Donald Trump and Vladimir Putin will be meeting at approximately 5:30 to 6:00 a.m. PDT as part of the G20 Summit, now taking place amidst violent demonstrations of smashed windows and burnt out cars in Hamburg, Germany. The Guardian has this:

The possibility that a 30 minute meeting between Vladimir Putin and Donald Trump, interrupted by breaks for translation, is going to solve the Syrian, North Korean and Ukraine crises are at the lower end of zero.

Putin most wants to know Trump’s Syria strategy. Unfortunately, so do most of the Republican party. Trump’s efforts to devise a strategy have emerged looking very similar to Barack Obama’s and been sent back for a rework.

US Democrats will want to know if he raised Russian interference in the 2016 elections. Trump is reluctant to do so, and Putin is a specialist in the implausible denial. Trump’s dilemma is simple: the more he protests Russian interference, the more he delegitimises his own mandate.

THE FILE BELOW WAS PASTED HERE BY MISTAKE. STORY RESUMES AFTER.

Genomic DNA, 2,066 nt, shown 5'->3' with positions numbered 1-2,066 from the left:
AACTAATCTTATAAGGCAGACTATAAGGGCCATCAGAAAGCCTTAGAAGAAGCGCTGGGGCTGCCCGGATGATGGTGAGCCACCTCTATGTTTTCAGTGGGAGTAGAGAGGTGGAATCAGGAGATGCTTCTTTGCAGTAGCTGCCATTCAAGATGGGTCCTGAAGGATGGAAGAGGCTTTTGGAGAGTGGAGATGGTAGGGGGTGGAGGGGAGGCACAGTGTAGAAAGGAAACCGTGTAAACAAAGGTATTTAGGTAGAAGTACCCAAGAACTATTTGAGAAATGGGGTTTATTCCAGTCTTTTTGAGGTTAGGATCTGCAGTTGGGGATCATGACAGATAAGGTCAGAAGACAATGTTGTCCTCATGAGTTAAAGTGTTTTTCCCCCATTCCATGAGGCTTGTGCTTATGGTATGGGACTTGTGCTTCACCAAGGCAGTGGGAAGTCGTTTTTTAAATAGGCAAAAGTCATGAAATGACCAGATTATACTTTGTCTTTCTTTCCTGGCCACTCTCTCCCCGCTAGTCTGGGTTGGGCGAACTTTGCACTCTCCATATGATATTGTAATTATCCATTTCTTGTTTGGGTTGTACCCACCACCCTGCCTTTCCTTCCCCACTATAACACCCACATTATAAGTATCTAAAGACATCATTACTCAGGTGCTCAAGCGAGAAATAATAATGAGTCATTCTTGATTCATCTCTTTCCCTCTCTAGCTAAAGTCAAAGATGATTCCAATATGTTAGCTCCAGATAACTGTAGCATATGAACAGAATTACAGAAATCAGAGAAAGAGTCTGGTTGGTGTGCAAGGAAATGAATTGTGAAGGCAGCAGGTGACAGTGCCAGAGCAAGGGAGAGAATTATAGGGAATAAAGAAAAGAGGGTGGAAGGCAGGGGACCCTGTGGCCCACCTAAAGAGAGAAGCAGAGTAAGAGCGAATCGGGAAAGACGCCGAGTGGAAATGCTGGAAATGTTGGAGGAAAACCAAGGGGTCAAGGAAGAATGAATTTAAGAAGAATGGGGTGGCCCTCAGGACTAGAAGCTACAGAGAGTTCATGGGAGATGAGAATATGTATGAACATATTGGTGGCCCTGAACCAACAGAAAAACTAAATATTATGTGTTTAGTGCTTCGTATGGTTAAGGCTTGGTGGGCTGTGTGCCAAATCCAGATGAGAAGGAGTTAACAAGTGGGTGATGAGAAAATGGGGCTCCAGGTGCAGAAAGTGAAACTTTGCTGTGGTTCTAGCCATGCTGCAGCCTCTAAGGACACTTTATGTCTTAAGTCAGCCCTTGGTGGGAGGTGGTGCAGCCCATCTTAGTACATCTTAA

The moon is full and Donald Trump may soon be seeing a side of Vladimir Putin that he will wish that he didn’t know about.  Putin has been demanding the lifting of sanctions against two alleged spy compounds which Obama ordered vacated, among other things, and the time to give Putin an answer is now. Vanity Fair:

The White House may be ignoring the “crime of the century”, but Putin, it seems, is not. For weeks, Moscow has been ratcheting up the pressure on the Trump administration to return two alleged Russian spy compounds, in Maryland and Long Island, which President Barack Obama ordered vacated at the end of last year. On Monday, Putin’s foreign affairs adviser Yuri Ushakov warned that Moscow’s patience “has its limits” in regards to the rollback of the sanctions. And while Trump has repeatedly characterized Russian meddling in the election as “a hoax” and the F.B.I. investigation into his campaign’s potential involvement a “witch hunt,” the political ramifications of returning the compounds to Russian control would be severe. In the weeks since Trump fired James Comey—a move the president reportedly told Russian officials had removed the pressure on his administration—the Justice Department investigation has widened, and the potential optics of making concessions to Putin have only worsened. “The president is boxed in,” Nicholas Burns, who served as U.S. ambassador to NATO under Bush, told The Washington Post. “If you try to curry favor, offer concessions, pull back on the pressure, he’ll take advantage. He’ll see weakness in a vacuum.”